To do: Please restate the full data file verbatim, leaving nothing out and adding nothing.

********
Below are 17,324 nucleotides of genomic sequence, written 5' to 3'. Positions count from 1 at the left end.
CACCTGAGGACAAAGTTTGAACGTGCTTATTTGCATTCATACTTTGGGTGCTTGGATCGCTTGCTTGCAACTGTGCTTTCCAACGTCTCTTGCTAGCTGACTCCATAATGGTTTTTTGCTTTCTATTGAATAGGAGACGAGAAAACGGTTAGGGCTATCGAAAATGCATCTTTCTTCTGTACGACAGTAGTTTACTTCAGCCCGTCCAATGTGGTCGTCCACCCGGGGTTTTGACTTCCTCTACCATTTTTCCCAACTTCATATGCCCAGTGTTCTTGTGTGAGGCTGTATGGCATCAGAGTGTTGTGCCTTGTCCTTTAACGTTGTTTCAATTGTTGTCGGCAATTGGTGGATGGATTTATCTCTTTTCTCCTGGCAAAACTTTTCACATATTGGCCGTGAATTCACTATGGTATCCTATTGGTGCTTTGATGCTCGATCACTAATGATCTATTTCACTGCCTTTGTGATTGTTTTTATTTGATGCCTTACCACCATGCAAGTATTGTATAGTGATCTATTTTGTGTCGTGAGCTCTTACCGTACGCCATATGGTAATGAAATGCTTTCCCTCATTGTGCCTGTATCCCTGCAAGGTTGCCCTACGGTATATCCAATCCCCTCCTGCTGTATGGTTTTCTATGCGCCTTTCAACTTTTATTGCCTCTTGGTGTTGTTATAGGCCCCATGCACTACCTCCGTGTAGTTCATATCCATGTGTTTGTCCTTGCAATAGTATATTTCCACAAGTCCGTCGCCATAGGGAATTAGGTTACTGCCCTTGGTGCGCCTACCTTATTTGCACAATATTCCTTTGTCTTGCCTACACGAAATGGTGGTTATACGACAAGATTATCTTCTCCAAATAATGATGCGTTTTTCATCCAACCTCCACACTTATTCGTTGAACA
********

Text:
Below are 17,324 nucleotides of genomic sequence, written 5' to 3'. Positions count from 1 at the left end.
CACCTGAGGACAAAGTTTGAACGTGCTTATTTGCATTCATACTTTGGGTGCTTGGATCGCTTGCTTGCAACTGTGCTTTCCAACGTCTCTTGCTAGCTGACTCCATAATGGTTTTTTGCTTTCTATTGAATAGGAGACGAGAAAACGGTTAGGGCTATCGAAAATGCATCTTTCTTCTGTACGACAGTAGTTTACTTCAGCCCGTCCAATGTGGTCGTCCACCCGGGGTTTTGACTTCCTCTACCATTTTTCCCAACTTCATATGCCCAGTGTTCTTGTGTGAGGCTGTATGGCATCAGAGTGTTGTGCCTTGTCCTTTAACGTTGTTTCAATTGTTGTCGGCAATTGGTGGATGGATTTATCTCTTTTCTCCTGGCAAAACTTTTCACATATTGGCCGTGAATTCACTATGGTATCCTATTGGTGCTTTGATGCTCGATCACTAATGATCTATTTCACTGCCTTTGTGATTGTTTTTATTTGATGCCTTACCACCATGCAAGTATTGTATAGTGATCTATTTTGTGTCGTGAGCTCTTACCGTACGCCATATGGTAATGAAATGCTTTCCCTCATTGTGCCTGTATCCCTGCAAGGTTGCCCTACGGTATATCCAATCCCCTCCTGCTGTATGGTTTTCTATGCGCCTTTCAACTTTTATTGCCTCTTGGTGTTGTTATAGGCCCCATGCACTACCTCCGTGTAGTTCATATCCATGTGTTTGTCCTTGCAATAGTATATTTCCACAAGTCCGTCGCCATAGGGAATTAGGTTACTGCCCTTGGTGCGCCTACCTTATTTGCACAATATTCCTTTGTCTTGCCTACACGAAATGGTGGTTATACGACAAGATTATCTTCTCCAAATAATGATGCGTTTTTCATCCAACCTCCACACTTATTCGTTGAACA